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169 cm tall (5'7); ready to fight my way to 185 cm!
ReadRothbard
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« Reply #45 on: September 10, 2014, 06:29:37 PM »

I remember 2 years ago when I was back home, I noticed my grandfather was walking much slower than he used to. He started to hear less, need people to yell in his ear, and forget many things...including my name. My grandfather used to be a soldier and used to be admired by many ladies (according to my grandmother), and he has been quite an active old man until 2 years old. Now my mother and her siblings are already discussing what would happen when my grandfather passes away.

It really makes me think, if we will all get to that moment when our bodies start to fail (and eventually r.i.p), then what's the point of having a 100% perfectly atheletic body vs. a 90% one for a few more years? Or an 80% one?

I am probably biased, because a few years ago I stretched my back muscle, and I have never been as athletic as before. However, I also don't feel I am losing much because of it. I probably would have never made it to national sports, and even if I can would I want to? Most sports player can only play for a few years before "retiring". Now I have an office job so besides hitting the gym, which I can definitely control how much weight to put on myself, I don't find that I need to be 100% fit. There are so many other things I am giving up because of LL, and I am sure many other LL prospects are giving those things up too (certain friends, family time, opportunity costs etc). So to me, it seems like losing some power to my legs because of LL is one of the less important among the other things I am giving up.

Here is some good news: ageing will likely be cured within the next 15-30 years. Professor Aubrey de Grey, alma mater Cambridge, thinks it will be cured by 2029, and there is a legion of other scientists and businessmen called the Manhattan Beach Project who are working to cure it by 2030. Given the breakthroughs in the discovery of telomerase's ability to repair cells and telomeres, and well as other efforts to cleans cells of bad DNA, it's very plausible that there will be a cure for ageing (as well as an ability to reverse it) within two decades--definitely by 2050. So, yeah, you'll be able to keep your new body.
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169 cm tall (5'7); ready to fight my way to 185 cm!
Eshgham
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« Reply #46 on: October 03, 2014, 08:42:17 PM »

This is the most important question re: LL
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ReadRothbard
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« Reply #47 on: October 04, 2014, 02:51:59 AM »

This is the most important question re: LL

What?
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169 cm tall (5'7); ready to fight my way to 185 cm!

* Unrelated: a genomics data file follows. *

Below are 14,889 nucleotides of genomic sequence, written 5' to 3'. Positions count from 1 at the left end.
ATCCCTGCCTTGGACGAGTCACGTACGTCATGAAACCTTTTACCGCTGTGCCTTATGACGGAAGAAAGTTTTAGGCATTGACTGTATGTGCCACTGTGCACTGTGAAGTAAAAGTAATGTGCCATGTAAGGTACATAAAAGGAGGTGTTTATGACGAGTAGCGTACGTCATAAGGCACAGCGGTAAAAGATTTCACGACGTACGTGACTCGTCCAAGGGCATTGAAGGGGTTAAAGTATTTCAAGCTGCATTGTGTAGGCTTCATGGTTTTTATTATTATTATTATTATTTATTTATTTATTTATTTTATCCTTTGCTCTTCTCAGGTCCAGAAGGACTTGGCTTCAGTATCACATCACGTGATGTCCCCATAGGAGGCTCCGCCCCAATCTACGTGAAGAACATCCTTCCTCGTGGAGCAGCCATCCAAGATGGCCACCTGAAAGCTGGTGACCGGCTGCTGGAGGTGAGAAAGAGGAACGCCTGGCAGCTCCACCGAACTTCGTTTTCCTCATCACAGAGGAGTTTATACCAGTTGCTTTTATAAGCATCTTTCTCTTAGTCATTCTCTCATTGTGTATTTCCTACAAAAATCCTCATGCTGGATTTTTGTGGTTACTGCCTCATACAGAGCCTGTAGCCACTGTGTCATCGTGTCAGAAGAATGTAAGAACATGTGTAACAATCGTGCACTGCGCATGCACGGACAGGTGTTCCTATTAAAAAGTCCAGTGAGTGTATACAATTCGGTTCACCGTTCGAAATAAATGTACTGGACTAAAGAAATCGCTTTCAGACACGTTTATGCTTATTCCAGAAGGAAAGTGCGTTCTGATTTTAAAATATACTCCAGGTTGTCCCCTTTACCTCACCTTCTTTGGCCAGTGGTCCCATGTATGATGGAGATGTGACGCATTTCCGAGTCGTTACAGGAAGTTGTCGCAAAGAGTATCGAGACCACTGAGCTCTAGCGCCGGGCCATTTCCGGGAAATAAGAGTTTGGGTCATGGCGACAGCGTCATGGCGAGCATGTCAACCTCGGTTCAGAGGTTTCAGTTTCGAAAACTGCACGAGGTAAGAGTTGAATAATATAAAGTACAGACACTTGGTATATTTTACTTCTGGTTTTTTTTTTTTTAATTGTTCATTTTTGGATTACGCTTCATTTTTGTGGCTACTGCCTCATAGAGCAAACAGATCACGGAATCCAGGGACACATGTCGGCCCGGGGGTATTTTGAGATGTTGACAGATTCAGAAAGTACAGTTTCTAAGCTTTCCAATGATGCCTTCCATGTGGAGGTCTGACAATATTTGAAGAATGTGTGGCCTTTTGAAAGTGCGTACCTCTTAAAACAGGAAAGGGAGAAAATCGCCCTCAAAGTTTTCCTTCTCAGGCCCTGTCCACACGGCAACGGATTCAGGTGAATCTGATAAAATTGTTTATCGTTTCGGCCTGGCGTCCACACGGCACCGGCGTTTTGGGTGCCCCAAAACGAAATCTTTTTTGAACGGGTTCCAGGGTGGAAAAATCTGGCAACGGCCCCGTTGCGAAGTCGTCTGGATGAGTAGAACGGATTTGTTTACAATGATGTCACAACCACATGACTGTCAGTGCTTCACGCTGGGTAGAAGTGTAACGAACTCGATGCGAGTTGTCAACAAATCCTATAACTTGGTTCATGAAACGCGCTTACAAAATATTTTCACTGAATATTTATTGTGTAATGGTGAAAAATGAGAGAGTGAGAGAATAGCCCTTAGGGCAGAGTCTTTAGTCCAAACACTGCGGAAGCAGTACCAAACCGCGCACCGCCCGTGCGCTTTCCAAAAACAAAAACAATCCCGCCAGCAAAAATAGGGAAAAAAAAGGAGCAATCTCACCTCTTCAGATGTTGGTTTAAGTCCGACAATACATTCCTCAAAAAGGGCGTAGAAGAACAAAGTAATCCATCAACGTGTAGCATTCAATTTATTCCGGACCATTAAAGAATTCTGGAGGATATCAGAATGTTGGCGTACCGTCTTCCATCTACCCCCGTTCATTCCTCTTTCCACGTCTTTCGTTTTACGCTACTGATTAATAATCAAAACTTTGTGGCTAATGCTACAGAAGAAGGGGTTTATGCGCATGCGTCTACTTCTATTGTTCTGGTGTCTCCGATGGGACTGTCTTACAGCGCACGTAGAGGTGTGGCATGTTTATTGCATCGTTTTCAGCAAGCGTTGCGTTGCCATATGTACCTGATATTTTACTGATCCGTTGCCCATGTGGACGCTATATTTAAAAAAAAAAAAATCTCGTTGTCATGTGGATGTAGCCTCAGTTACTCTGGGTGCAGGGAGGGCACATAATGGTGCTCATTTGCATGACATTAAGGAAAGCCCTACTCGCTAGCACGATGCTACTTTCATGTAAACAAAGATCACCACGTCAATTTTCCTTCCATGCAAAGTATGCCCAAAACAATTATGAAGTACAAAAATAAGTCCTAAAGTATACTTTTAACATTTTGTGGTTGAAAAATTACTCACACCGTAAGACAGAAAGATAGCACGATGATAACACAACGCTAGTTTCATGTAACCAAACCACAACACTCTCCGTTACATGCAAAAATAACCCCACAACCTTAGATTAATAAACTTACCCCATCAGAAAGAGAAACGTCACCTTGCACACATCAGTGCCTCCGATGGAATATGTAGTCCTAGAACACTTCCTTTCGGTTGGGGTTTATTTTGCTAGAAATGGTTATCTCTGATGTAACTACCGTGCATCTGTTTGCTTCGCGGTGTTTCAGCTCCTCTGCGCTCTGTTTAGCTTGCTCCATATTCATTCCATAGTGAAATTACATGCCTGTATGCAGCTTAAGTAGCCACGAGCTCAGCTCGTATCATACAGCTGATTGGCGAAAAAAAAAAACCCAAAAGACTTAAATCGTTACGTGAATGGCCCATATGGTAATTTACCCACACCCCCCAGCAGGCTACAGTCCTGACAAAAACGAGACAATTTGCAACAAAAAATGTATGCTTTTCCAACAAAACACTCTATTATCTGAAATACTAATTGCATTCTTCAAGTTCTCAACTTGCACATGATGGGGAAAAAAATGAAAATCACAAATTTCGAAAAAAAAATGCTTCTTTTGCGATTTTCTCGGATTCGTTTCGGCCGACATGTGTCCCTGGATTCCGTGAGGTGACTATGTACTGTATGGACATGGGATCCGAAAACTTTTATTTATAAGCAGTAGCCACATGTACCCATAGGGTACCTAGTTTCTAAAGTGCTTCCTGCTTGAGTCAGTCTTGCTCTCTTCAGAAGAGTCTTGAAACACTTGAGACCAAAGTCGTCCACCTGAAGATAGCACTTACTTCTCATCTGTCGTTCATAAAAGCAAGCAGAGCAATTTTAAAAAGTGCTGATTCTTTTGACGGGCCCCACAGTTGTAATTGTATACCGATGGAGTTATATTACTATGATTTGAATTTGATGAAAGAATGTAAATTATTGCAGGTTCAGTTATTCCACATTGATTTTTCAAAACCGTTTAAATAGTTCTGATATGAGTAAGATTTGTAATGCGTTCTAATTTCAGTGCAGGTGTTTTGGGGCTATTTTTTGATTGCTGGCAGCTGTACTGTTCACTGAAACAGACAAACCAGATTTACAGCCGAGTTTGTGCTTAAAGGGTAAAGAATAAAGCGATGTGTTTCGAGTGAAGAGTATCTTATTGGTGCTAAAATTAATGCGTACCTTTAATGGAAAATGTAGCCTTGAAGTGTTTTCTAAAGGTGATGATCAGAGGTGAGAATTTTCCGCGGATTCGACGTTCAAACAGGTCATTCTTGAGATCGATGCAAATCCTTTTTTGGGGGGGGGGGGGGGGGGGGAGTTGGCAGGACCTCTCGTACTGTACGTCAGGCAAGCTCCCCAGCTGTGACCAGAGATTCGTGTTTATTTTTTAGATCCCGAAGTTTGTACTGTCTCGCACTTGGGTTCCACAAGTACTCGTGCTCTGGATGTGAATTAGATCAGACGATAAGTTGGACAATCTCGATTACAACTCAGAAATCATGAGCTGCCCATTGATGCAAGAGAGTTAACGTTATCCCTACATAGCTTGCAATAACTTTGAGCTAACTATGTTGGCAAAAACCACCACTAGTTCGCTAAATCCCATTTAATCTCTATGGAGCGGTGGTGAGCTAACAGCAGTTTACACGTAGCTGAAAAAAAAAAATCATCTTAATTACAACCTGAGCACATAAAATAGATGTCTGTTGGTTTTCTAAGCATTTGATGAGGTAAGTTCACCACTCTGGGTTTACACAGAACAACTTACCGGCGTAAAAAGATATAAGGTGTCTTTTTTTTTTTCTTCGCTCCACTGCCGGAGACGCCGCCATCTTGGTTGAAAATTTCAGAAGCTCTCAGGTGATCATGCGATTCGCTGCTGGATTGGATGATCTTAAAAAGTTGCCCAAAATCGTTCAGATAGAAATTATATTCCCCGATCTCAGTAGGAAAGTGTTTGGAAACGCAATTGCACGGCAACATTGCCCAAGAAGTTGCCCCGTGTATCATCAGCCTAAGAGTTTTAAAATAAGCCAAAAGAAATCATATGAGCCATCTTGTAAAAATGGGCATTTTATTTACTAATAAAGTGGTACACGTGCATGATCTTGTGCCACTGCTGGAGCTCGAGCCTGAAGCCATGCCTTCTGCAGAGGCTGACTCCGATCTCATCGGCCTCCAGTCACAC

Camoflazh9306
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Waiting....


« Reply #48 on: October 14, 2014, 07:19:39 PM »

Totally worth it, if everything goes fine that is. Better than living and growing old as a 5'6'' male. If you get a chance to change something as serious as this, go for it and don't listen to anyone except for the professionals (Doctors), and even still, sometimes you know best.
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ReadRothbard
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« Reply #49 on: October 15, 2014, 02:58:41 AM »

Totally worth it, if everything goes fine that is. Better than living and growing old as a 5'6'' male. If you get a chance to change something as serious as this, go for it and don't listen to anyone except for the professionals (Doctors), and even still, sometimes you know best.

Agreed!
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GrowthSpurt
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« Reply #50 on: November 30, 2014, 09:42:41 PM »

Quote from: Tomobogo link=topic=6080. msg80287#msg80287 date=1367198335
Hi i was talking about leg lengthening on another forum and this is what the guy told me.   help me refute his argument?


I also like to add that Cortisol is also a stress hormone that the body produces when it is under stress.   Higher and more prolonged levels of cortisol in the bloodstream (like those associated with chronic stress) have negative effects, such as: Impaired cognitive performance, Suppressed thyroid function, Blood sugar imbalances such as hyperglycemia, Decreased bone density, Decrease in muscle tissue, Higher blood pressure, Lowered immunity and inflammatory responses in the body, slowed wound healing, and other health consequences, Increased abdominal fat, which is associated with heart attacks, strokes, the development of metabolic syndrome, higher levels of “bad” cholesterol (LDL) and lower levels of “good” cholesterol (HDL), so have fun with that buddy.